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Google Chinese Input

And just as I prepare to go to bed, I see in my inbox, via the listserv, that Google has just come out with its own Pinyin-based Chinese input method. This looks awesome — if only they could put out a Mac version.

Chinese input on the Macintosh is about where Chinese input on Windows was back in 2000. Apple apparently isn’t thinking too much about the Chinese market – understandably, since Apple computers are too expensive for most consumers here – but I really wish they could come up with a way of typing Chinese that didn’t transport me back to my high school days.

(Yes, I know there are shape-based input methods like Cang Jie and Wubi, but life is short.)

UPDATE 4/8: I tested the Google input method out on the Windows box at my now-former job, and yow. It is far and away the best, smartest input method I’ve ever used. I assume it’s passing data back to Google’s servers for word lists or something, because it’s got just unbelievably good predictive input. I typed in a fairly long, complicated test sentence containing a few proper names, and it nailed it.

F’reals, can we please get this for Mac? I’ve emailed Google’s development team; I suggest that you all do the same.


  1. venture160 wrote:

    There are some third-party programs that work FAR better than the standard mac version and are at leats 50% faster.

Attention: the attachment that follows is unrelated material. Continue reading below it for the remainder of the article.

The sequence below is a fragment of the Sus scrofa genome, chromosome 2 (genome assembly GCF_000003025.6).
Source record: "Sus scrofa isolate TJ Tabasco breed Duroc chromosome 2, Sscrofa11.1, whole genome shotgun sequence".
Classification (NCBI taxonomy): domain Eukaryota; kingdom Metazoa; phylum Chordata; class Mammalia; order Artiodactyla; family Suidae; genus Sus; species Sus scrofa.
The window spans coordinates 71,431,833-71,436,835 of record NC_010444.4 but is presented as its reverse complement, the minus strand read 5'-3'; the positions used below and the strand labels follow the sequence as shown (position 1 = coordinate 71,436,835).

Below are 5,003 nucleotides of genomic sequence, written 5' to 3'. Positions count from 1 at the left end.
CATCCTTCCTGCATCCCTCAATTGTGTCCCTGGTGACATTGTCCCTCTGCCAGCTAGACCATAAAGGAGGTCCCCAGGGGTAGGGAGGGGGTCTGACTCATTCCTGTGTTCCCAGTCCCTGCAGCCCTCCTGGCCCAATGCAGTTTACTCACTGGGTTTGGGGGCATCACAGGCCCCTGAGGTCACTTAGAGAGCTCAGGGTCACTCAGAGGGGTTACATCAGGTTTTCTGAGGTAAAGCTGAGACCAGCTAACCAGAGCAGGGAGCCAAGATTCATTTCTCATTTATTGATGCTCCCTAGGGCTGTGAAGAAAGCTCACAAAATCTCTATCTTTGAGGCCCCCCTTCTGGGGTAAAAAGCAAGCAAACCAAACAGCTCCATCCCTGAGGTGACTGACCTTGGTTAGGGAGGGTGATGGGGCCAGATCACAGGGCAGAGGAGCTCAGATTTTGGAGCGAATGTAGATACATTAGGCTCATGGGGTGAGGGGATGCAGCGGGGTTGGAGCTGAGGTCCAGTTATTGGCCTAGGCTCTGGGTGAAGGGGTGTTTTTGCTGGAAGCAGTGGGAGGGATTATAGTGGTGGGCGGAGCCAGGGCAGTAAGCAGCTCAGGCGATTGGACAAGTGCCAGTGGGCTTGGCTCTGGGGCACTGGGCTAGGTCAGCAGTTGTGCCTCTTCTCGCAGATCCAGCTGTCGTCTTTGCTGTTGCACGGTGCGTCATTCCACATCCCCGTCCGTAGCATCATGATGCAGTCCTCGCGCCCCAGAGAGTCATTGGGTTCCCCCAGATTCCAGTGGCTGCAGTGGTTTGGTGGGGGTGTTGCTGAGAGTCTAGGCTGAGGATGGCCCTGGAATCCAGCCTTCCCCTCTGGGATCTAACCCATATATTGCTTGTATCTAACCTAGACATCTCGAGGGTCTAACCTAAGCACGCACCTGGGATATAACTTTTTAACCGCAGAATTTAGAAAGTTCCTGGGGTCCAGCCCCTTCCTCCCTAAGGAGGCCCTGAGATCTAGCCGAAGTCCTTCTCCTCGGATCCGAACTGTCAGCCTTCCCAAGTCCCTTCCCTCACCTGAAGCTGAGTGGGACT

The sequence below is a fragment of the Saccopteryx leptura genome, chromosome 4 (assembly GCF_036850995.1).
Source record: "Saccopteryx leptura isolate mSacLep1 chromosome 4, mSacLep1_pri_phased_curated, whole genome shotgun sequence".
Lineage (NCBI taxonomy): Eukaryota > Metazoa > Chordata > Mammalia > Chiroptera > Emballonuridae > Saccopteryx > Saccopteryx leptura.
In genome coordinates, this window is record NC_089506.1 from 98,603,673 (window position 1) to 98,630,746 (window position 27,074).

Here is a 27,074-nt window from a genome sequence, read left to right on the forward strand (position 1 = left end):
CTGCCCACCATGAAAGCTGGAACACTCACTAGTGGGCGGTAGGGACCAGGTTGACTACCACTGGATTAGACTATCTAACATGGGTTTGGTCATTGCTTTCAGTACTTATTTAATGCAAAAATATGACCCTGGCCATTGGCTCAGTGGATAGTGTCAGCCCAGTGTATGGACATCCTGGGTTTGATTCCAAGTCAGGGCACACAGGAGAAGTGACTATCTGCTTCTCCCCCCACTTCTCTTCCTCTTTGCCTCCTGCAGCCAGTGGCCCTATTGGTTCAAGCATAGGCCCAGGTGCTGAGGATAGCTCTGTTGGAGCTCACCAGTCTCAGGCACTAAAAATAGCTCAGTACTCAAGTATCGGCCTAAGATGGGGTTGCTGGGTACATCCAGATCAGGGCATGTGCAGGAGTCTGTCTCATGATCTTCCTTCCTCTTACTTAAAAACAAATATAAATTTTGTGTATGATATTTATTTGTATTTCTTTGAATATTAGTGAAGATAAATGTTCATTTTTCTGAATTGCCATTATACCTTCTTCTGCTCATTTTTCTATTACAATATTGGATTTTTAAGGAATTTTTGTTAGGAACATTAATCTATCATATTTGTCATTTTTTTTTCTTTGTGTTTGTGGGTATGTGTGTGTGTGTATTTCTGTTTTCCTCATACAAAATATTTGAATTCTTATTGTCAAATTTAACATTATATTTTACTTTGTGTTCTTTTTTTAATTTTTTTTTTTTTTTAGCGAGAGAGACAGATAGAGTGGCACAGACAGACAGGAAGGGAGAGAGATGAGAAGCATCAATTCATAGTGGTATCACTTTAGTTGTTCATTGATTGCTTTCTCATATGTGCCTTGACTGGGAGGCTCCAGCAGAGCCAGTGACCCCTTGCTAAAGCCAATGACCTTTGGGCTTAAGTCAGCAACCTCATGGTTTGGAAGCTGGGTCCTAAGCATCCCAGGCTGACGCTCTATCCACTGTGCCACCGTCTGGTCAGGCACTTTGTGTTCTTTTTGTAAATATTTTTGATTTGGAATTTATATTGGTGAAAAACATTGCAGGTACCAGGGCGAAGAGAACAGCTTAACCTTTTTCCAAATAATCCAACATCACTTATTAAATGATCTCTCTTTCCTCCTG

One is called QIM (I use this one)
    the other is called Openvanilla and is a open source program.

    Both are GREAT and highly reccomended.

    Thursday, April 5, 2007 at 3:26 am | Permalink
  2. I used QIM for a while, but the trial has expired and I can’t figure out how to pay for it. OpenVanilla is a great idea, and I do hope that someday they make it usable, but I didn’t find it to be much of an improvement over Apple’s stock input method when I tried it.

    Thursday, April 5, 2007 at 3:27 am | Permalink
  3. John B wrote:

    QIM is nice, but I played with the Google input yesterday evening and I was floored. Maybe if we all wished really hard…

    As for registering QIM (which I did, and it’s totally worth it) check out this page.

    Thursday, April 5, 2007 at 9:03 am | Permalink
  4. Nan Ke wrote:

    Another news last night, job fair for expats on April 14th in Beijing, and April 21st in Shanghai.

    Thursday, April 5, 2007 at 9:18 am | Permalink
  5. Seconded. Hopefully Apple will update it when Tiger comes out in June.

    Thursday, April 5, 2007 at 11:19 am | Permalink
  6. Kevin S. wrote:

    Wish! Wish! Wish! I’m wishing as hard as I can. Come on 谷歌,be my 谷哥!

    Thursday, April 5, 2007 at 2:04 pm | Permalink
  7. Kevin S. wrote:

    Hey John B,

    Thanks for the link to QIM’s registration page. It’s on sale right now!

    美 元:13.99美元

    Thursday, April 5, 2007 at 2:07 pm | Permalink
  8. yee wrote:

    I don’t think it’s time to praise Guge’s IME,because there are many bugs and a key problem is the vocabulary Guge IME used was stolen from Sogou IME.

    Take a look at this post,you’ll get more details about the IME

    Monday, April 9, 2007 at 8:00 pm | Permalink
  9. ada wrote: